“It’s not about fun, Jean.” I picked my way over the huge rocks that jutted out of the sand.

“It’s about being a police officer who doesn’t wear a Santa hat for six weeks straight.”

“What’s wrong with wearing a Santa hat?”

“Along with a gun? It confuses people.”

“Don’t hate on my hats just because Ryder’s been gone for two months.”

Ryder, my long-time-crush and recent boyfriend, had been on a job building a new care center over in Bend.

Our daily texts and long after-dinner phone calls had dwindled down to him sending me an occasional text every other day complaining about the weather, and how slow the project was going, and why no one could follow simple directions and do what they were contracted to do on the job site.

I missed him. I hadn’t heard him say he missed me, which was making me worry that he’d been gone long enough to re-think our relationship. Re-think the spark that had drawn us together in the first place.

Had we been drawn together because of a natural attraction or was he just interested in the supernatural things that surrounded me and filled this town?

I’d like to think it was natural attraction that brought us together.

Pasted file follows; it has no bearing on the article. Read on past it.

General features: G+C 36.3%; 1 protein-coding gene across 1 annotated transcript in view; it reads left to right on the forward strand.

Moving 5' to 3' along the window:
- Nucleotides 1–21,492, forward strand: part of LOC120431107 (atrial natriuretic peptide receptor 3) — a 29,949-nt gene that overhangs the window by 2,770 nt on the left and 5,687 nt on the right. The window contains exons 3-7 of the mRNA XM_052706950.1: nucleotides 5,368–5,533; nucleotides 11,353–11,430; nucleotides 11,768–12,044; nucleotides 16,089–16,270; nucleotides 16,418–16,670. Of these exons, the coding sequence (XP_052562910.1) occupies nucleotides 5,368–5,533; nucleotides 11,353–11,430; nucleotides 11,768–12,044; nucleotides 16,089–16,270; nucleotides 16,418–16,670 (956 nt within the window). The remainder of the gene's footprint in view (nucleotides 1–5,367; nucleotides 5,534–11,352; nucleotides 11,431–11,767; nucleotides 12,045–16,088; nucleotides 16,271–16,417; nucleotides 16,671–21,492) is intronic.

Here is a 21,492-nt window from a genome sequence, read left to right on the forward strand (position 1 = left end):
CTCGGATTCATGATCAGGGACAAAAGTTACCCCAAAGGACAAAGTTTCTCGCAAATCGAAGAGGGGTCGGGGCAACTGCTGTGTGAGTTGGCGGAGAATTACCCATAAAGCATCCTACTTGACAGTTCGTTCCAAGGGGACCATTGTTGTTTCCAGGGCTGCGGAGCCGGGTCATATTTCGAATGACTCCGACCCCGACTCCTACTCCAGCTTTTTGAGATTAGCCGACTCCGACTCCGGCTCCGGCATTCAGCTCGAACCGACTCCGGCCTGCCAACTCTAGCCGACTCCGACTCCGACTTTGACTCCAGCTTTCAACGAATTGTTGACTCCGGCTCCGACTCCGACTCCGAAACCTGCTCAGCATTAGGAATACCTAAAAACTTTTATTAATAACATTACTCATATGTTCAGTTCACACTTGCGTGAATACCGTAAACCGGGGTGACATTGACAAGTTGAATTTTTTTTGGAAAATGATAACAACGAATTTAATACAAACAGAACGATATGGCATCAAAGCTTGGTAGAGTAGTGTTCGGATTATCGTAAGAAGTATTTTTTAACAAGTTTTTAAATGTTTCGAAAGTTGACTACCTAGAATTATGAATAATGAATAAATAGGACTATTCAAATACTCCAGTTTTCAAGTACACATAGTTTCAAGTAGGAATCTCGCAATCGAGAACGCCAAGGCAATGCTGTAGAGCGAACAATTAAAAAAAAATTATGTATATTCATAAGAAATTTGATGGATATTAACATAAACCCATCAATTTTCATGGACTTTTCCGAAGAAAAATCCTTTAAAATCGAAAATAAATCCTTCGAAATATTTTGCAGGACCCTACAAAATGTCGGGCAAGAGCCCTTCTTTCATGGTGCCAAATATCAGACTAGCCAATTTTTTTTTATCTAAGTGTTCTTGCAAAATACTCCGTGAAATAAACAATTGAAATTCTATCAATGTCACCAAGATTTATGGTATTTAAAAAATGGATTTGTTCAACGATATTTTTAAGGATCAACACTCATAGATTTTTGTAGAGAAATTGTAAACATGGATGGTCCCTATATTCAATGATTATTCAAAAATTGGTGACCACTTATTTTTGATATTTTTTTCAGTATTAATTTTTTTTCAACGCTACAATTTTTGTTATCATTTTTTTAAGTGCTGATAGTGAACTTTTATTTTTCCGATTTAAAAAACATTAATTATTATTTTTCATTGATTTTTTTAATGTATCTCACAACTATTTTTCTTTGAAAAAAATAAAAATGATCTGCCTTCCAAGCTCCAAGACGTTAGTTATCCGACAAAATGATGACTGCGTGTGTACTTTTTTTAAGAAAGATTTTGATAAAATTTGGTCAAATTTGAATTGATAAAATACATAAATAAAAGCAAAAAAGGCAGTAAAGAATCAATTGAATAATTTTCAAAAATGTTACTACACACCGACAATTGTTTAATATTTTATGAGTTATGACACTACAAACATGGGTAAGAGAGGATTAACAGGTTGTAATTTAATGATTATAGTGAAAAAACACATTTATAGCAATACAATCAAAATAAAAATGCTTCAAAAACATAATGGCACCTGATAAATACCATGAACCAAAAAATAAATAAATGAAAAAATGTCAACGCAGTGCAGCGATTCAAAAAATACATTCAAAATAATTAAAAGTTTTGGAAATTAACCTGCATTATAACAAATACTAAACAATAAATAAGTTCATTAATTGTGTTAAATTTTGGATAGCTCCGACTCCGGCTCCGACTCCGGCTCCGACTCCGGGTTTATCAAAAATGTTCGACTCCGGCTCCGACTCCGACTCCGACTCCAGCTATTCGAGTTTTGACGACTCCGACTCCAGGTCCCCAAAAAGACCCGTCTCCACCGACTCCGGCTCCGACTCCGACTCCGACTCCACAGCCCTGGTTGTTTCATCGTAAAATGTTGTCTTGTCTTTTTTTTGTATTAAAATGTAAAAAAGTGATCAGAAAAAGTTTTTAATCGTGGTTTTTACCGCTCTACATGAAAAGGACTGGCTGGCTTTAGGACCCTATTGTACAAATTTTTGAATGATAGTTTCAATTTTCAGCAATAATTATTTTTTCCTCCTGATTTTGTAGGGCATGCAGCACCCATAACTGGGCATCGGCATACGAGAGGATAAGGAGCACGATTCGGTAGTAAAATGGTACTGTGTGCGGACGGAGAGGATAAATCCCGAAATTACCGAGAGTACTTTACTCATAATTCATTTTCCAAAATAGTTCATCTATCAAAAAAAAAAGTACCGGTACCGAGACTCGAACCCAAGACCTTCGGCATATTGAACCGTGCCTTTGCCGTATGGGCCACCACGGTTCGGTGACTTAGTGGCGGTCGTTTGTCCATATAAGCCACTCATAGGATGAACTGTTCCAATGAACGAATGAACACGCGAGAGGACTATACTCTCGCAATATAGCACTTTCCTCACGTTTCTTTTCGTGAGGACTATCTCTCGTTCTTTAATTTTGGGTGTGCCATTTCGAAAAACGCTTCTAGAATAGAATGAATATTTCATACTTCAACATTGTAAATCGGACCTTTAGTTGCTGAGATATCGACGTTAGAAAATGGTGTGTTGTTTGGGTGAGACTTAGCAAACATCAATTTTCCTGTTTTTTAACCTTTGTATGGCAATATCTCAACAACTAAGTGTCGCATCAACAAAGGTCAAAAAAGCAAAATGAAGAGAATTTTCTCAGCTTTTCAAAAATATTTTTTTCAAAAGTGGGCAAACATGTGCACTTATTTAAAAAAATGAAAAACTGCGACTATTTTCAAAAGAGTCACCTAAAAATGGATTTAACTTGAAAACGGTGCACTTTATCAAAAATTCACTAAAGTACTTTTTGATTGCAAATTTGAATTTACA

But Ordinary was full of unusual people, powers, and things, including vacationing gods and supernatural creatures.

I was in charge of looking after everyone who lived here. Those duties meant Ryder’s and my relationship had already been tested by some heavy stuff.

This year alone, I’d been shot twice in the line of duty. I’d bargained away my soul.

Ryder had tied his life to a god of contracts who really didn’t like me or my sisters being the law here in Ordinary.

I’d died.

My heart stuttered and my stomach clenched. Every time I thought about that, it hit me hard.

I licked my lips, tasting salt and pushing away those memories.

Ryder had been there for all of that. Had been there for me. So why was I worried?

He hadn’t made it home for Thanksgiving and wasn’t coming home for Christmas. That’s why I was worried.

Looking at our lives through the high-stakes we had experienced could make the holiday less interesting. Less important. Would it matter if we missed our first Christmas together?

Our relationship was strong enough to miss one holiday. We’d been there for each other when it really counted. Many times.

When things were dangerous.

But what about when things were happy? Safe?

Worse, what about when things were boring?

Just because we weren’t talking, never saw each other, and he hadn’t been brave enough to say he loved me (except for that one time when he was yelling it at a vampire) didn’t mean our relationship was sinking before it had even left the shore, right?

I sighed. Maybe I was kidding myself. Maybe we were boring now.

Maybe there was a big ol’ iceberg out there ready to sink this ship and it was time to deploy the floating door.

“Has he said it to you yet?” Jean asked.

Jean didn’t have mind reading abilities. Her family gift was that she knew when something bad was going to happen.